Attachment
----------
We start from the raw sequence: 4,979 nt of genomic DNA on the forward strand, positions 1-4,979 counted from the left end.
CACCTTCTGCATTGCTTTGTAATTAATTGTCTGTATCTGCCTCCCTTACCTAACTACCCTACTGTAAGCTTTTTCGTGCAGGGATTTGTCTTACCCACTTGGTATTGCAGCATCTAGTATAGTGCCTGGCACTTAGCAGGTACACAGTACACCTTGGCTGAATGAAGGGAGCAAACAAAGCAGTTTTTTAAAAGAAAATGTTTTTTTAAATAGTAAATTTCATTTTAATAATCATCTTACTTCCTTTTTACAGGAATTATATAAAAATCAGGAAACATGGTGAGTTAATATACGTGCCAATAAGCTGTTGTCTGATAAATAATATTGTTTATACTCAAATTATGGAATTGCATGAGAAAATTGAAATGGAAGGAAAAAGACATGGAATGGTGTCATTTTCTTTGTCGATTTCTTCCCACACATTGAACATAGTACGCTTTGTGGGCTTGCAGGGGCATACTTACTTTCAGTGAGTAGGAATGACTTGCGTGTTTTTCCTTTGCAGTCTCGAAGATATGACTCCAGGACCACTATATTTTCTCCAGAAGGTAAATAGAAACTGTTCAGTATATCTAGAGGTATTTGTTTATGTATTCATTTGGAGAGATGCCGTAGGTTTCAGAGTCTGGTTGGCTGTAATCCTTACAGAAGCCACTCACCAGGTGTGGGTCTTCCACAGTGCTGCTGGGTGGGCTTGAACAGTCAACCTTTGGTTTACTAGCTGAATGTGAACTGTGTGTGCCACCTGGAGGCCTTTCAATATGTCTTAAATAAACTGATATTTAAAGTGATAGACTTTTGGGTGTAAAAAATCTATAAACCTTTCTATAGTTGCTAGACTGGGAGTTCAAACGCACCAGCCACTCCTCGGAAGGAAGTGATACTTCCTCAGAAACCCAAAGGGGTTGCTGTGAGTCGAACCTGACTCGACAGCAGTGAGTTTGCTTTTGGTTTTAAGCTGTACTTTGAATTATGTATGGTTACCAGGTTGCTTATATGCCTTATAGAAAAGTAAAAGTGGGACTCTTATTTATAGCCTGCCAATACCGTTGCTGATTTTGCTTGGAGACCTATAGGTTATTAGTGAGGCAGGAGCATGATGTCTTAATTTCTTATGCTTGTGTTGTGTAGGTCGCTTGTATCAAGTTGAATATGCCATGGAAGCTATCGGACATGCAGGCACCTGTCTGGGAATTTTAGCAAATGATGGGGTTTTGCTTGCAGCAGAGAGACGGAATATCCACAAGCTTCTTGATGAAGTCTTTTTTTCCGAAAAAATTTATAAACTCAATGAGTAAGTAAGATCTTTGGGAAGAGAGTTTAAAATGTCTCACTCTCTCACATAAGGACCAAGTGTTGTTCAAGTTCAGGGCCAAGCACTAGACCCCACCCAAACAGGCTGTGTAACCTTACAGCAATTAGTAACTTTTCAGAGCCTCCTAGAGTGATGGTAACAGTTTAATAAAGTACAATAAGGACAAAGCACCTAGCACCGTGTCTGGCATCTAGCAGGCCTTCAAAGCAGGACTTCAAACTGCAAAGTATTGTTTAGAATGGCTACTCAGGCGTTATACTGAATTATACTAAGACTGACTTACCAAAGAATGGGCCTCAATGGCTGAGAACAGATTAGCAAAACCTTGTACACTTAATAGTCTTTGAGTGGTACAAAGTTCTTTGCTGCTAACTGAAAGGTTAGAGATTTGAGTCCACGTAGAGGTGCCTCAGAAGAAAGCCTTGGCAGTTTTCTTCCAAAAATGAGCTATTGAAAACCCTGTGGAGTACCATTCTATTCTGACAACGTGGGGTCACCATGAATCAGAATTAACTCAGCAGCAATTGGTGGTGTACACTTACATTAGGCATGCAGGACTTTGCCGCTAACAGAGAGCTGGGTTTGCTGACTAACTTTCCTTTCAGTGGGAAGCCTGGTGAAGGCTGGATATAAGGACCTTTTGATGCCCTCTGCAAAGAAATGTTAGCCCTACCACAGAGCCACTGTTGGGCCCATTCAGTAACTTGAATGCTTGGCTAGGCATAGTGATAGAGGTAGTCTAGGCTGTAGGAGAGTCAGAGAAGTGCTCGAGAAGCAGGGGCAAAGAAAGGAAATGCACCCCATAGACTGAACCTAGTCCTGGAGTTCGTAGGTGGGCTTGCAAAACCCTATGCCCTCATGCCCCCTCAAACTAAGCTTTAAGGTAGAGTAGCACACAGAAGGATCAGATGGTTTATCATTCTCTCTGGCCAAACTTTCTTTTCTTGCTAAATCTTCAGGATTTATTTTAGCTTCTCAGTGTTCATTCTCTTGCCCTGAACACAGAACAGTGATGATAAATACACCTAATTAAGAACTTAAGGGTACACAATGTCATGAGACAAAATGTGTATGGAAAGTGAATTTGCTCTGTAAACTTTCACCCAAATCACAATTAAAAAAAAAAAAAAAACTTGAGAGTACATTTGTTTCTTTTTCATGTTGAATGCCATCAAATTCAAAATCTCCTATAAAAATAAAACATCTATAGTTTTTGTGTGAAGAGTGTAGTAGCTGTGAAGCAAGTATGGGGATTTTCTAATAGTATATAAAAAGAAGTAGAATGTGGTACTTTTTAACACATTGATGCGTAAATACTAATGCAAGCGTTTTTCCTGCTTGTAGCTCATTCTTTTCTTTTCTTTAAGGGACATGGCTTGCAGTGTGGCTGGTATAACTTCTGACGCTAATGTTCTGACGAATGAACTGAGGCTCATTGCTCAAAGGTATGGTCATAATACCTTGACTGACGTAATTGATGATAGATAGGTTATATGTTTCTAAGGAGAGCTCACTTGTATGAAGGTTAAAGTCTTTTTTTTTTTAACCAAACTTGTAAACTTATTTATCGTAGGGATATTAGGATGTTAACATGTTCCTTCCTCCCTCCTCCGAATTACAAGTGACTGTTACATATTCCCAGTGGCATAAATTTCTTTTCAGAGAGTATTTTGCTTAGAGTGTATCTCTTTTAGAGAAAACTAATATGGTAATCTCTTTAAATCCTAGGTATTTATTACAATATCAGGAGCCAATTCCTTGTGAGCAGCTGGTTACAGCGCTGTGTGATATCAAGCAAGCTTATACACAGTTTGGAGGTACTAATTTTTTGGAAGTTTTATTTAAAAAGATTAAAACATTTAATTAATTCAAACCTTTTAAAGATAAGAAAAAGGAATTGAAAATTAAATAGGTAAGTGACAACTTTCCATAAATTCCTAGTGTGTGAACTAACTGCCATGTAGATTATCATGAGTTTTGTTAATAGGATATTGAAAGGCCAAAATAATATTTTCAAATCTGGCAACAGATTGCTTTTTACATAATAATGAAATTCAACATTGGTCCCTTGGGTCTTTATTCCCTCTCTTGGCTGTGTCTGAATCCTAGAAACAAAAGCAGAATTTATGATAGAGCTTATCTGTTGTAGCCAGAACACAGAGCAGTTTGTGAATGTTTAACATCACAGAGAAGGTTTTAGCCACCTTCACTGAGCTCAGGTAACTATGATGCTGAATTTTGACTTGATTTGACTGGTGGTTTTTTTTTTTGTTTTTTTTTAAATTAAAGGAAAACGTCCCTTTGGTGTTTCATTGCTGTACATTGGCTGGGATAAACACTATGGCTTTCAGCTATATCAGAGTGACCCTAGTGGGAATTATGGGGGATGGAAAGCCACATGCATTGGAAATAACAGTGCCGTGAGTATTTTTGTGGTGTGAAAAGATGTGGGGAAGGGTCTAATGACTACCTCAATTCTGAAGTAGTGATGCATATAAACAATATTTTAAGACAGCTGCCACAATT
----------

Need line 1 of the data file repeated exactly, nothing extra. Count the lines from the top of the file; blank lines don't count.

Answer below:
We start from the raw sequence: 4,979 nt of genomic DNA on the forward strand, positions 1-4,979 counted from the left end.